Hold On To The Good, Reject The Bad: Moving Beyond Retribution in The Bible

Sunday, October 07, 2012

I received this letter from a reader,

"I was first introduced to your writing with the Sojourners article early this year. Your blog has been very helpful and inspiring. Healing the Gospel was one of the healthiest theological books I've ever read. Even though I tend to agree with all of your sentiments in your book, I think it is even helpful for individuals who strongly disagree with you; due to your demeanor and thoughtfulness--your intentions and heart were apparent and that alone is capable of spreading light to others.

I enjoyed your treatment of Romans 1 and 6; and I resonate with the idea that God's wrath is essentially the natural consequences of sin, whether the sin is our own or other's. I was wondering if you have ever written on Hebrews 10:30 or 2 Thessalonians 1:6-7. In those verses, it seems as if the wrath/vengeance/payment is more of an active role, rather than a passive consequence. Those verses have been difficult for me to reconcile with my view of God's forgiveness and non-violence. I understand that justice is pain for the unjust, but the 1st Chapter of 2 Thess doesn't seem to scream out restoration and reconciliation. I want to take all of scripture in context, but now I find myself wanting to throw these verses out because they don't fit into my current theological framework (I don't see much Jesus in these words)."

- Geoffrey H.

It's a great question. For sake of space, I'll focus here on the passage from 2 Thessalonians. The key part Geoffrey is referring in verses 6-7 is this statement:

"For it is indeed just of God to repay with affliction those who afflict you."

Here we have a classic statement of payback justice. An eye for an eye. Repaying hurt for those who hurt.

But didn't Jesus repudiate an eye for an eye in the sermon on the mount, replacing it with the way of enemy love?
So is this verse a contradiction to that? Is it promoting the very way Jesus rejected?

Let's take a look at the whole passage for context:

"We ourselves boast of you among the churches of God for your steadfastness and faith during all your persecutions and the afflictions that you are enduring. This is evidence of the righteous judgment of God, and is intended to make you worthy of the kingdom of God, for which you are also suffering. For it is indeed just of God to repay with affliction those who afflict you, and to give relief to the afflicted as well as to us, when the Lord Jesus is revealed from heaven with his mighty angels in flaming fire, inflicting vengeance on those who do not know God and on those who do not obey the gospel of our Lord Jesus. These will suffer the punishment of eternal destruction, separated from the presence of the Lord and from the glory of his might." (2 Thes 1:4-9, NRSV)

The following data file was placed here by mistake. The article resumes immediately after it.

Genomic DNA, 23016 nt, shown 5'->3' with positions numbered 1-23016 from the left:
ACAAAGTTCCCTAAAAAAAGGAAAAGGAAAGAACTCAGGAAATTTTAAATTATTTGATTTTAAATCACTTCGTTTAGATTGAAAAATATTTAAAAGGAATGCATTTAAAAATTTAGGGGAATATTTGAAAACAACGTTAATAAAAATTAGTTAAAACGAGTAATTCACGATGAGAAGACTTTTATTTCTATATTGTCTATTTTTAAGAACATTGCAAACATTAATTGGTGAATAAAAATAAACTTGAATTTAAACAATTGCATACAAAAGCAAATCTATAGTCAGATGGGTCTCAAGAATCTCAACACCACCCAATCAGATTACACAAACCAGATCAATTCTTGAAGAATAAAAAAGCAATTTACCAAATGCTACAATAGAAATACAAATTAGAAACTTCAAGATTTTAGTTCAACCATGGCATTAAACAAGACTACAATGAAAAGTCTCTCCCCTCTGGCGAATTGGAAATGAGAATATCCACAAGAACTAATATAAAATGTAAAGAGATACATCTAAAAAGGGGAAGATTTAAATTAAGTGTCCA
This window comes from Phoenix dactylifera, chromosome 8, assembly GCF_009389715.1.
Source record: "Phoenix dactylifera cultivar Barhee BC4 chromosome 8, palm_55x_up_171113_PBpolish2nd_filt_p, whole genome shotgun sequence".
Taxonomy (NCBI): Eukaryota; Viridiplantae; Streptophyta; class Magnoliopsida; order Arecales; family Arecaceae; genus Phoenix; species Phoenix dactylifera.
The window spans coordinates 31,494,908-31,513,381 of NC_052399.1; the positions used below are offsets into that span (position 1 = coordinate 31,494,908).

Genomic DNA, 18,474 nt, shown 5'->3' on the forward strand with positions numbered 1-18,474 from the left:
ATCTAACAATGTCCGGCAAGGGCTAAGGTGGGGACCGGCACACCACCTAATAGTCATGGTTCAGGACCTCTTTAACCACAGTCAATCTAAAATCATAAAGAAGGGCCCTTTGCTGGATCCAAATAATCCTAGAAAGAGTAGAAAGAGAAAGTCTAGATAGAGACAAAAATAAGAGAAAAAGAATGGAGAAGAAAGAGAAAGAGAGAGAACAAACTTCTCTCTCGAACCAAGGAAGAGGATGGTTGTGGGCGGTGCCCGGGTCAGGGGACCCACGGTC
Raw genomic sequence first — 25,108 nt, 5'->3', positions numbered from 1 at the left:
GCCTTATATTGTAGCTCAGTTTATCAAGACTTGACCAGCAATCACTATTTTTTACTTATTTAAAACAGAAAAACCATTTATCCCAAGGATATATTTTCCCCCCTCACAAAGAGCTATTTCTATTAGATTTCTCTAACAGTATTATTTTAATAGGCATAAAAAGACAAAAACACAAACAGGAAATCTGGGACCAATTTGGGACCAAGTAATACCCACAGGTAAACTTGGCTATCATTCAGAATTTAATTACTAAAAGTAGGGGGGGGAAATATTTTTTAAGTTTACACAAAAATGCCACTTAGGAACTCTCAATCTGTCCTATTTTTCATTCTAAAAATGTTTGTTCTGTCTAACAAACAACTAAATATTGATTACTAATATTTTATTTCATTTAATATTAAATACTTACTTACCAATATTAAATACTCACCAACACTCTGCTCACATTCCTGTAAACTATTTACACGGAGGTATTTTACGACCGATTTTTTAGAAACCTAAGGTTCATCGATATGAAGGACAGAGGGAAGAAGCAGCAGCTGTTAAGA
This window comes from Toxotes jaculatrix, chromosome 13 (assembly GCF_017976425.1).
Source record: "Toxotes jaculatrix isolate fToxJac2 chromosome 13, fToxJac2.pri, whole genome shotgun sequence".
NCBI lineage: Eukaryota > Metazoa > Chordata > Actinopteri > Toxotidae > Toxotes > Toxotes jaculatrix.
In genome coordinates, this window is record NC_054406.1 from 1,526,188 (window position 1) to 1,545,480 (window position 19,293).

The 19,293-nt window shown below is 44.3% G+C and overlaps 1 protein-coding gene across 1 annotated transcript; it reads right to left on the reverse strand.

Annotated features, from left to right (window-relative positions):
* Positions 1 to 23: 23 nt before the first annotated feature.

The first thing we notice is the violent language. "flaming fire, inflicting vengeance... suffer the punishment of eternal destruction." However we understand the phrase "eternal destruction,"--whether we understand that to mean eternal torment, annihilation, or something else--it is pretty clear that the audience is supposed to feel comforted knowing that the people who are hurting them are gonna "get what's coming to them." This is about appealing to people's desire for vengeance. So why would they feel that way?

If we look at the beginning of this passage, we read that the church in Thesselonia was undergoing persecution and oppression, "all your persecutions and the afflictions that you are enduring." From this context we can make a few observations:

First, this is not an endorsement of people seeking violent retribution. Unlike the Old Testament which does seem to endorse people committing violence in the name of God, the NT consistently calls on followers of Jesus to not retaliate, to not return harm for harm. This is no exception. This is a letter to a persecuted church that is practicing non-retaliation and suffering as a result, helping them cope with that, encouraging them to stay the course of nonviolence.

That brings us to the second insight: What is said here is intended to be a comfort to them in their suffering. It was supposed to make them feel better to know that their enemies would suffer. It may shock and disturb us now--That's important for us to recognize, and I'll return to that in a moment-- But it was originally intended to encourage them.

For us to wrap our heads around this, it's important to understand the broader cultural context of their time: This was a world where compassion and humility were not considered to be character traits, but immoral weaknesses. The idea of payback justice was self-evident both to Greco-Roman thinking as well as to the Jewish mindset. Today we live 2000 years after Jesus, and a lot of his values have sunk in. Love of enemies is still counter-cultural today, but back then it was literally unheard of. This was an idea that originated with Jesus, and it flew in the face of everything their Greco-Roman and Jewish religious culture told them. It was considered crazy, blasphemous, scandalous, foolish.

Consequently, to their thinking, to go from "I want to kill you" to "I will trust that God will kill you" was a big step foreword. However, for many of us today it seems like a step backwards now. Once we really start trying to love our enemies, praying for them, "blessing and not cursing" as Jesus says, this results in our developing compassion for them. We come to desire their good, not their harm. We come to have the heart of Jesus.

Jesus tells us in fact that this love is a reflection of God's heart who is our model for enemy love, encouraging us to "be perfect as your heavenly father is perfect." God's "perfection" here, Jesus tells us, is seen in God's demonstration of enemy love. Paul says the same thing: "God demonstrates his own love for us in this: While we were still sinners, Christ died for us." (Rom 5:8).